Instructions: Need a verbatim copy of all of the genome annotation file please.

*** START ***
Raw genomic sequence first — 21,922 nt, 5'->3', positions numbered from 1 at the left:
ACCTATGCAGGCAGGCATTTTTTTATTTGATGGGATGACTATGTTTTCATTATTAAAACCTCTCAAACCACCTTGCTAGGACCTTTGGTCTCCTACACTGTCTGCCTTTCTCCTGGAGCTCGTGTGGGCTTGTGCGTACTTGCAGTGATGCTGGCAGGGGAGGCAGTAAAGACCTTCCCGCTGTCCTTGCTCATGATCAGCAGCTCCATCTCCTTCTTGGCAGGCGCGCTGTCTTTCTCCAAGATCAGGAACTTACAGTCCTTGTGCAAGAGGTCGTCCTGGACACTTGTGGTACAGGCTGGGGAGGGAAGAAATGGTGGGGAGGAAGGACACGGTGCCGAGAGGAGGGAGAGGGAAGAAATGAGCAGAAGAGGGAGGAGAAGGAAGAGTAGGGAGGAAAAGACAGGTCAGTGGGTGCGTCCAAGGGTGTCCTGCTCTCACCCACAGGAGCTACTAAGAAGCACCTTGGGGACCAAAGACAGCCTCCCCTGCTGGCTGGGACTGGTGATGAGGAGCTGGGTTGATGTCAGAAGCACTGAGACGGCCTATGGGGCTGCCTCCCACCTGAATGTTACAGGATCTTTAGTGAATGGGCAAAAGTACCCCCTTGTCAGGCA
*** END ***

Raw genomic sequence first — 21,922 nt, 5'->3', positions numbered from 1 at the left:
ACCTATGCAGGCAGGCATTTTTTTATTTGATGGGATGACTATGTTTTCATTATTAAAACCTCTCAAACCACCTTGCTAGGACCTTTGGTCTCCTACACTGTCTGCCTTTCTCCTGGAGCTCGTGTGGGCTTGTGCGTACTTGCAGTGATGCTGGCAGGGGAGGCAGTAAAGACCTTCCCGCTGTCCTTGCTCATGATCAGCAGCTCCATCTCCTTCTTGGCAGGCGCGCTGTCTTTCTCCAAGATCAGGAACTTACAGTCCTTGTGCAAGAGGTCGTCCTGGACACTTGTGGTACAGGCTGGGGAGGGAAGAAATGGTGGGGAGGAAGGACACGGTGCCGAGAGGAGGGAGAGGGAAGAAATGAGCAGAAGAGGGAGGAGAAGGAAGAGTAGGGAGGAAAAGACAGGTCAGTGGGTGCGTCCAAGGGTGTCCTGCTCTCACCCACAGGAGCTACTAAGAAGCACCTTGGGGACCAAAGACAGCCTCCCCTGCTGGCTGGGACTGGTGATGAGGAGCTGGGTTGATGTCAGAAGCACTGAGACGGCCTATGGGGCTGCCTCCCACCTGAATGTTACAGGATCTTTAGTGAATGGGCAAAAGTACCCCCTTGTCAGGCA